It has been such a joyous occasion for me recently. Both my mom and sis are here in the UK for a visit after 3 long years of being apart due to the pandemic. It is only right that I spoil my family with lots of love, endless amount of delicious food, lots of laughter and lots of shopping.
On one such shopping trip, my sis was browsing the sales for a summer dress and realised that designer dresses were extremely expensive, especially for something that has a short trend life. Instead of spending that amount on single dress, I mentioned that it would be much cheaper to buy some fabrics from Liberty and for me to make her a dress instead. Sis promptly agreed and as there was a sale in Liberty, she requested for 3 dresses to be made, one for each year we have been apart. She picked 2 tana lawn cotton fabrics and a gorgeous silk crepe fabric and all three fabrics cost a quarter of what a designer dress would cost.
I recommended her the silk for a full length dress as it moves beautifully and I can easily knock up a pattern so it fits her. With the fabric bought, we decided on the design and the outcome was an ankle length dress, puff sleeves and a high neckline. She was adamant that she did not want any flounce or ruffles anywhere on the dress.
With the design agreed, I took some measurements from her and quickly drafted a pattern based on the dress block I had for her. It’s been refreshing to draft women’s patterns again, as it reminded me of my first lesson in pattern cutting when we had to manipulate pattern blocks to achieve the design that we wanted. Returning to basics also made me refer back to my pattern cutting book to ensure I had manipulated the sleeve pattern right for the puff sleeves I wanted.
With the pattern cut out, I proceeded to cut the silk. I was concentrating so much to ensure that the silk was not warped when I was cutting it. Later I was told that the tension was so high that everyone avoided me as I looked as if I would snap at the first person who talked to me. Oh dear! I do have a bad temperament when I’m concentrating. I told them that cutting was the easy part because sewing it to a professional finish was much more difficult.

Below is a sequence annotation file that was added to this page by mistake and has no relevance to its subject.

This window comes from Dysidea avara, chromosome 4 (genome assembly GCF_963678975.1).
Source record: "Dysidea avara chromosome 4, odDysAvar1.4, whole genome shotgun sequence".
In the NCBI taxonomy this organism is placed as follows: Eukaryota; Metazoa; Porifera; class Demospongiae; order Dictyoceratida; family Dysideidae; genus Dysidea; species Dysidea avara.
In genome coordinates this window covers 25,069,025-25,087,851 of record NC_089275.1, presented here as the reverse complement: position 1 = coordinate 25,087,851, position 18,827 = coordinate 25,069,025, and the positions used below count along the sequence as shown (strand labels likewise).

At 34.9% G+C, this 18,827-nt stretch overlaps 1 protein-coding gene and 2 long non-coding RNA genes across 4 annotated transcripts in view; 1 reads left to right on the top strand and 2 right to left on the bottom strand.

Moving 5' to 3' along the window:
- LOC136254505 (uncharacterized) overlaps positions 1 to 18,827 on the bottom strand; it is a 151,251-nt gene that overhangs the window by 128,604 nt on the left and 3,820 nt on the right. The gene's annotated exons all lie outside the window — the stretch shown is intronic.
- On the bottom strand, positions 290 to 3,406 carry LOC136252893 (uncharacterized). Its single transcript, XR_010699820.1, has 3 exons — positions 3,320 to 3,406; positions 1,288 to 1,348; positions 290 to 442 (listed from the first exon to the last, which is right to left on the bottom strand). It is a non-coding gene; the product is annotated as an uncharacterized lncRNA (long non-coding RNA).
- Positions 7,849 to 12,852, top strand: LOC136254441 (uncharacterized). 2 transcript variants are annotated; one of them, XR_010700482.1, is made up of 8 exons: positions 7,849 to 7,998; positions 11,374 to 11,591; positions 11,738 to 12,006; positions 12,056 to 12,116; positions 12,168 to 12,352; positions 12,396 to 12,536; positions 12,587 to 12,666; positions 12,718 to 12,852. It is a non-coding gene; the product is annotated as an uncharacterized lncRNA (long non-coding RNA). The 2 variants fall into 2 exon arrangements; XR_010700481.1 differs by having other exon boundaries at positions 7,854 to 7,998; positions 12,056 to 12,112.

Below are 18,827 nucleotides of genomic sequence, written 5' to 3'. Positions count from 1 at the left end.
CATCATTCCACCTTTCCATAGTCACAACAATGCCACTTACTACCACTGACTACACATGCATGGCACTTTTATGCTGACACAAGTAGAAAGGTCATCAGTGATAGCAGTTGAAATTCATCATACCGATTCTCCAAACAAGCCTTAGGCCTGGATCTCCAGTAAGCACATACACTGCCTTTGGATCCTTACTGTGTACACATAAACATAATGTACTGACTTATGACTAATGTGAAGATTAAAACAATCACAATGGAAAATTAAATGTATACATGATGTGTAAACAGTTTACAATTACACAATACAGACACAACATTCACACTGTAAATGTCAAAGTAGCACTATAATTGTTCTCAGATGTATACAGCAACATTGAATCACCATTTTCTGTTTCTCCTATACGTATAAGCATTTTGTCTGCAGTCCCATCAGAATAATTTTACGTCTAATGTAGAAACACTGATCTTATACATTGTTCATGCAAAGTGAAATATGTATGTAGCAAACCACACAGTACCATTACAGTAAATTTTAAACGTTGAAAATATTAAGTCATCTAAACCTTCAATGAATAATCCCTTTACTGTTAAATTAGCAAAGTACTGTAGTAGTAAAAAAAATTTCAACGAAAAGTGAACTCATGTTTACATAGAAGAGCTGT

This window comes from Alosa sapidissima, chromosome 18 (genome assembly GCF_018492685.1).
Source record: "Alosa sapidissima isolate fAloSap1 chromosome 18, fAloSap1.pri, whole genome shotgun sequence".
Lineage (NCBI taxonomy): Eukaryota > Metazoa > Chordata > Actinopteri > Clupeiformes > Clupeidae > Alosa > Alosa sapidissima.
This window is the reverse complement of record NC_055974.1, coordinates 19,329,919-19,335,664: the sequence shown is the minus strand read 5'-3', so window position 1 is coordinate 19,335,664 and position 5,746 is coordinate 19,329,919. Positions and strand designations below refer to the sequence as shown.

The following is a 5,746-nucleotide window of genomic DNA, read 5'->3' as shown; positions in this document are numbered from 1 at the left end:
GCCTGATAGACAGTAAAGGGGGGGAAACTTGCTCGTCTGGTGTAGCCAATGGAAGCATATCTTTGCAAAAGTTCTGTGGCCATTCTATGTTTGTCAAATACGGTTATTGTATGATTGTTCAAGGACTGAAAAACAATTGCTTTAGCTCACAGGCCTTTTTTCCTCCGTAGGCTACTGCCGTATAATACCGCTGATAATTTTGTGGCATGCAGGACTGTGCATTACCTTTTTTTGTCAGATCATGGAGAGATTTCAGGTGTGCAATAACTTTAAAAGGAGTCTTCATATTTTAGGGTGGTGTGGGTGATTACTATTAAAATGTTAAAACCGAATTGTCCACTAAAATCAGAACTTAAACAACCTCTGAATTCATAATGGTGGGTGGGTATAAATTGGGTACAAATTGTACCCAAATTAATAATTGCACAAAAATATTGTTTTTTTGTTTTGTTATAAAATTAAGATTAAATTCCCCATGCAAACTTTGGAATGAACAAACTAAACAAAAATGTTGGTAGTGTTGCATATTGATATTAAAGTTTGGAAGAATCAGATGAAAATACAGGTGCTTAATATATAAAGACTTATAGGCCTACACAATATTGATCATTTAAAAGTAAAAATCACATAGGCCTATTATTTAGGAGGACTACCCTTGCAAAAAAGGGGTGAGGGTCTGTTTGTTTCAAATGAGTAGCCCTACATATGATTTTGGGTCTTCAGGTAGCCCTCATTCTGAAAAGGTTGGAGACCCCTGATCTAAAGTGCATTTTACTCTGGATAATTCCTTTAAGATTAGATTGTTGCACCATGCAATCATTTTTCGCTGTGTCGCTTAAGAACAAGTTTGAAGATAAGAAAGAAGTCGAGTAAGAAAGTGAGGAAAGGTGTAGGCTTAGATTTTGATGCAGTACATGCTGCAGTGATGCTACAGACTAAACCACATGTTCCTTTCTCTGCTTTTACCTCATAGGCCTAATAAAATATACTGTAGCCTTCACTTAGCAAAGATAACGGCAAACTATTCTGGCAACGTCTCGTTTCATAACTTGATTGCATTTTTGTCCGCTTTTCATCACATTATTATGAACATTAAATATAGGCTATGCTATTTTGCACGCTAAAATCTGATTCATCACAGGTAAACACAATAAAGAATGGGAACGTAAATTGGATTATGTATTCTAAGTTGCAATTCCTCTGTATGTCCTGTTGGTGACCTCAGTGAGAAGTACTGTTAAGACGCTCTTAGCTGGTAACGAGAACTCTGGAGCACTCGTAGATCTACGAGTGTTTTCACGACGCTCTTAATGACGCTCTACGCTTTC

After nearly two afternoons of sewing and lots of French seaming, I managed to get the dress finished. I’m quite pleased with how it turned out.
For a first attempt, the voluptuous sleeve also turned out rather nicely.
A trick I used to sew the centre back without French seaming (due to the zip) was to cut the centre back on the selvedge. This meant that the fabric will not fray and I can leave the edges as it is. The only annoying bit was this huge strip of white on one side of the fabric due to the way the fabric was printed. I eventually left this strip of white as a big seam allowance and used it to my advantage to show the name of the fabric design.
I made a bias binding with the same fabric to finish the neckline. A hook and eye fastening was also sewn in to secure the zip. I also managed to match the zip to the colour of the fabric. My forward thinking in amassing lots of different coloured invisible zips came in useful.
Although I had fitted this dress to my sister a few times, I was finally able to let out a huge sigh of relief when she wore the finished dress. Thank goodness it fits her well. Being silk, it would have been a pain to alter.
I was initially a bit stressed out with the construction, but this fabric was easier to work with than the more liquid silk satin. Sis wore it out for a meal and she looked a million dollars! I’m glad I offered to make it for her instead of her buying it off the rack. It’s all part of the wonderful memories that we have made for this family reunion.